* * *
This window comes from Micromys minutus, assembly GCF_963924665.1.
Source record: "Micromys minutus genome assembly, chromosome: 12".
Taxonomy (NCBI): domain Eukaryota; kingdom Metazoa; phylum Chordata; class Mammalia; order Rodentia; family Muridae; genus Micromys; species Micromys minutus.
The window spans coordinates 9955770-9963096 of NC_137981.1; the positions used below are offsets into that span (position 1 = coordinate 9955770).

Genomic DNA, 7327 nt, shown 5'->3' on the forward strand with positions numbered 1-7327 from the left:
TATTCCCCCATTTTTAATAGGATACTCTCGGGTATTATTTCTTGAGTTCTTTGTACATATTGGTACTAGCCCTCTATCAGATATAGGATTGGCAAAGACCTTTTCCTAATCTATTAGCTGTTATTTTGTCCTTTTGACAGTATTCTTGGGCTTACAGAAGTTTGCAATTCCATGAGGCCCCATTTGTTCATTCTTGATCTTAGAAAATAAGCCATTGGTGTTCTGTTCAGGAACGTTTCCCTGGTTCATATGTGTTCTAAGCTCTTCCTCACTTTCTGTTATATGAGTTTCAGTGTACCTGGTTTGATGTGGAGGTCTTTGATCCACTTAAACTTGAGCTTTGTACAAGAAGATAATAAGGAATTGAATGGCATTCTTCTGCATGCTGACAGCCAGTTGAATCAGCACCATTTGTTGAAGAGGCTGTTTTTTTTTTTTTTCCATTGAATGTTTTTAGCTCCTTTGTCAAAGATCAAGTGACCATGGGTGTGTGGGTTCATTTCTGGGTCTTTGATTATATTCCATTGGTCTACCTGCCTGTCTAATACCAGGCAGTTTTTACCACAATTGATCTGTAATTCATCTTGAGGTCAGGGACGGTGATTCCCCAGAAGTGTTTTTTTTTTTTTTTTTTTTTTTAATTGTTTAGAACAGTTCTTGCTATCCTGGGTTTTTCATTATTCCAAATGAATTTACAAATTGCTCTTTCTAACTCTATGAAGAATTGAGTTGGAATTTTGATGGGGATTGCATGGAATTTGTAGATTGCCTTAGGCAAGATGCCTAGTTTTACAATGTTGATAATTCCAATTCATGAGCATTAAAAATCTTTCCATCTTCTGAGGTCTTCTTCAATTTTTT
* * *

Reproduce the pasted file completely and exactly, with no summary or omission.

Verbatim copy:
This window comes from Micromys minutus, assembly GCF_963924665.1.
Source record: "Micromys minutus genome assembly, chromosome: 12".
Taxonomy (NCBI): domain Eukaryota; kingdom Metazoa; phylum Chordata; class Mammalia; order Rodentia; family Muridae; genus Micromys; species Micromys minutus.
The window spans coordinates 9955770-9963096 of NC_137981.1; the positions used below are offsets into that span (position 1 = coordinate 9955770).

Genomic DNA, 7327 nt, shown 5'->3' on the forward strand with positions numbered 1-7327 from the left:
TATTCCCCCATTTTTAATAGGATACTCTCGGGTATTATTTCTTGAGTTCTTTGTACATATTGGTACTAGCCCTCTATCAGATATAGGATTGGCAAAGACCTTTTCCTAATCTATTAGCTGTTATTTTGTCCTTTTGACAGTATTCTTGGGCTTACAGAAGTTTGCAATTCCATGAGGCCCCATTTGTTCATTCTTGATCTTAGAAAATAAGCCATTGGTGTTCTGTTCAGGAACGTTTCCCTGGTTCATATGTGTTCTAAGCTCTTCCTCACTTTCTGTTATATGAGTTTCAGTGTACCTGGTTTGATGTGGAGGTCTTTGATCCACTTAAACTTGAGCTTTGTACAAGAAGATAATAAGGAATTGAATGGCATTCTTCTGCATGCTGACAGCCAGTTGAATCAGCACCATTTGTTGAAGAGGCTGTTTTTTTTTTTTTTCCATTGAATGTTTTTAGCTCCTTTGTCAAAGATCAAGTGACCATGGGTGTGTGGGTTCATTTCTGGGTCTTTGATTATATTCCATTGGTCTACCTGCCTGTCTAATACCAGGCAGTTTTTACCACAATTGATCTGTAATTCATCTTGAGGTCAGGGACGGTGATTCCCCAGAAGTGTTTTTTTTTTTTTTTTTTTTTTTAATTGTTTAGAACAGTTCTTGCTATCCTGGGTTTTTCATTATTCCAAATGAATTTACAAATTGCTCTTTCTAACTCTATGAAGAATTGAGTTGGAATTTTGATGGGGATTGCATGGAATTTGTAGATTGCCTTAGGCAAGATGCCTAGTTTTACAATGTTGATAATTCCAATTCATGAGCATTAAAAATCTTTCCATCTTCTGAGGTCTTCTTCAATTTTTT